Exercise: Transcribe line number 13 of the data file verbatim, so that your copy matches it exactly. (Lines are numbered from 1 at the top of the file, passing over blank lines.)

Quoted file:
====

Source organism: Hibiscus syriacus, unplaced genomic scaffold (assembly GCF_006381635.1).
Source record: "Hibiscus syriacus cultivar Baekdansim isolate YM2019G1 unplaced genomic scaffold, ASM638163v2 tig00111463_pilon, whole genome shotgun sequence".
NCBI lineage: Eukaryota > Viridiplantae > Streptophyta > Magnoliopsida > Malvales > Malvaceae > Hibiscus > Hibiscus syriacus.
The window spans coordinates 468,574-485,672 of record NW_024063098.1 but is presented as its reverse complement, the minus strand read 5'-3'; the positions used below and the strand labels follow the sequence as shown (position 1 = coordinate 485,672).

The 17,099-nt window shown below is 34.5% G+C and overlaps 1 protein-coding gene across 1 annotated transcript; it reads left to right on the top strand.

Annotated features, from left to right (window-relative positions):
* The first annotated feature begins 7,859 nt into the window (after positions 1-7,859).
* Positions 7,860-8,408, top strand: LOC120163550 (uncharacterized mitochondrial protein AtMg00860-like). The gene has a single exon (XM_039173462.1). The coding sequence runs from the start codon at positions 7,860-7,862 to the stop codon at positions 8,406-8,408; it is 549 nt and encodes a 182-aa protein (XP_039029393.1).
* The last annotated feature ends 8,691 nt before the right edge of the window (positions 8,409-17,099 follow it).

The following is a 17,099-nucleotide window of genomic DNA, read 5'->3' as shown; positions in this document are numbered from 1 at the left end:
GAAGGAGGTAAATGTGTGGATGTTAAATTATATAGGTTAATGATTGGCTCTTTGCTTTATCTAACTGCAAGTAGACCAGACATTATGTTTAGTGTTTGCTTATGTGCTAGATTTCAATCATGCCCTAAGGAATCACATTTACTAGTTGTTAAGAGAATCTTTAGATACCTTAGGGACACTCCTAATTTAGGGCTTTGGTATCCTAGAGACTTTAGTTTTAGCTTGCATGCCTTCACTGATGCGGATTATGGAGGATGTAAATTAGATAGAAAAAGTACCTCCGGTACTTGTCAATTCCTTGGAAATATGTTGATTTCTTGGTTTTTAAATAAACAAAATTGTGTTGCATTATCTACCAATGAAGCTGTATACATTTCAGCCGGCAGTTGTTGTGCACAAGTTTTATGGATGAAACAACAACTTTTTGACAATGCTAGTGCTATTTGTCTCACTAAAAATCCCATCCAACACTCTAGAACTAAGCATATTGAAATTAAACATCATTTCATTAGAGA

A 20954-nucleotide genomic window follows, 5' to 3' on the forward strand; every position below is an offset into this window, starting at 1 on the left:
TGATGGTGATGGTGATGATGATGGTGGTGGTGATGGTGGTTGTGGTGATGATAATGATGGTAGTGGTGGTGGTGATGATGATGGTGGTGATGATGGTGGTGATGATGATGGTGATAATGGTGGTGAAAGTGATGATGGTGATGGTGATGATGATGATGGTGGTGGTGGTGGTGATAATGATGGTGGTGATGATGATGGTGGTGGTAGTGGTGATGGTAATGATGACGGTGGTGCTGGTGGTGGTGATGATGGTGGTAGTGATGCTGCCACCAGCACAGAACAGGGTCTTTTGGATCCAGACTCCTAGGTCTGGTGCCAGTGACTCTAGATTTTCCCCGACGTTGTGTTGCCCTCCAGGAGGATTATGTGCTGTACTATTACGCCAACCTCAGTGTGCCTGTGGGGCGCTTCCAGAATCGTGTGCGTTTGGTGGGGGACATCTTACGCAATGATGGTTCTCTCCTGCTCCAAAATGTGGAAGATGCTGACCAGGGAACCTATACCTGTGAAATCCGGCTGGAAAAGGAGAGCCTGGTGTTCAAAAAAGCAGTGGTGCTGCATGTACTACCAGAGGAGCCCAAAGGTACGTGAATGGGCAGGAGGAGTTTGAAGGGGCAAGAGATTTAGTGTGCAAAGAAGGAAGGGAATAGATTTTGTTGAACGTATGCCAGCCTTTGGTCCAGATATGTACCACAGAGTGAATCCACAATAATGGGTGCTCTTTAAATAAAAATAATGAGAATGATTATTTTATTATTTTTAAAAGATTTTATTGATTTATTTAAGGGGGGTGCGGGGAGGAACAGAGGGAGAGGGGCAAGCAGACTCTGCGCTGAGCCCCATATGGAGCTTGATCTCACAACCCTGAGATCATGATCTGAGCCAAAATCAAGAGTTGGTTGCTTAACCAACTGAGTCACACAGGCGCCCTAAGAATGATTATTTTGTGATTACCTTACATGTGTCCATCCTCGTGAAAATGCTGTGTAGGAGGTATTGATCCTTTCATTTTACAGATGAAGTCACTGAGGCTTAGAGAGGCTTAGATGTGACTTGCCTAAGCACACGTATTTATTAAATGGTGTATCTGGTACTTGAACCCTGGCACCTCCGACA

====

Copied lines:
TGATGGTGATGGTGATGATGATGGTGGTGGTGATGGTGGTTGTGGTGATGATAATGATGGTAGTGGTGGTGGTGATGATGATGGTGGTGATGATGGTGGTGATGATGATGGTGATAATGGTGGTGAAAGTGATGATGGTGATGGTGATGATGATGATGGTGGTGGTGGTGGTGATAATGATGGTGGTGATGATGATGGTGGTGGTAGTGGTGATGGTAATGATGACGGTGGTGCTGGTGGTGGTGATGATGGTGGTAGTGATGCTGCCACCAGCACAGAACAGGGTCTTTTGGATCCAGACTCCTAGGTCTGGTGCCAGTGACTCTAGATTTTCCCCGACGTTGTGTTGCCCTCCAGGAGGATTATGTGCTGTACTATTACGCCAACCTCAGTGTGCCTGTGGGGCGCTTCCAGAATCGTGTGCGTTTGGTGGGGGACATCTTACGCAATGATGGTTCTCTCCTGCTCCAAAATGTGGAAGATGCTGACCAGGGAACCTATACCTGTGAAATCCGGCTGGAAAAGGAGAGCCTGGTGTTCAAAAAAGCAGTGGTGCTGCATGTACTACCAGAGGAGCCCAAAGGTACGTGAATGGGCAGGAGGAGTTTGAAGGGGCAAGAGATTTAGTGTGCAAAGAAGGAAGGGAATAGATTTTGTTGAACGTATGCCAGCCTTTGGTCCAGATATGTACCACAGAGTGAATCCACAATAATGGGTGCTCTTTAAATAAAAATAATGAGAATGATTATTTTATTATTTTTAAAAGATTTTATTGATTTATTTAAGGGGGGTGCGGGGAGGAACAGAGGGAGAGGGGCAAGCAGACTCTGCGCTGAGCCCCATATGGAGCTTGATCTCACAACCCTGAGATCATGATCTGAGCCAAAATCAAGAGTTGGTTGCTTAACCAACTGAGTCACACAGGCGCCCTAAGAATGATTATTTTGTGATTACCTTACATGTGTCCATCCTCGTGAAAATGCTGTGTAGGAGGTATTGATCCTTTCATTTTACAGATGAAGTCACTGAGGCTTAGAGAGGCTTAGATGTGACTTGCCTAAGCACACGTATTTATTAAATGGTGTATCTGGTACTTGAACCCTGGCACCTCCGACA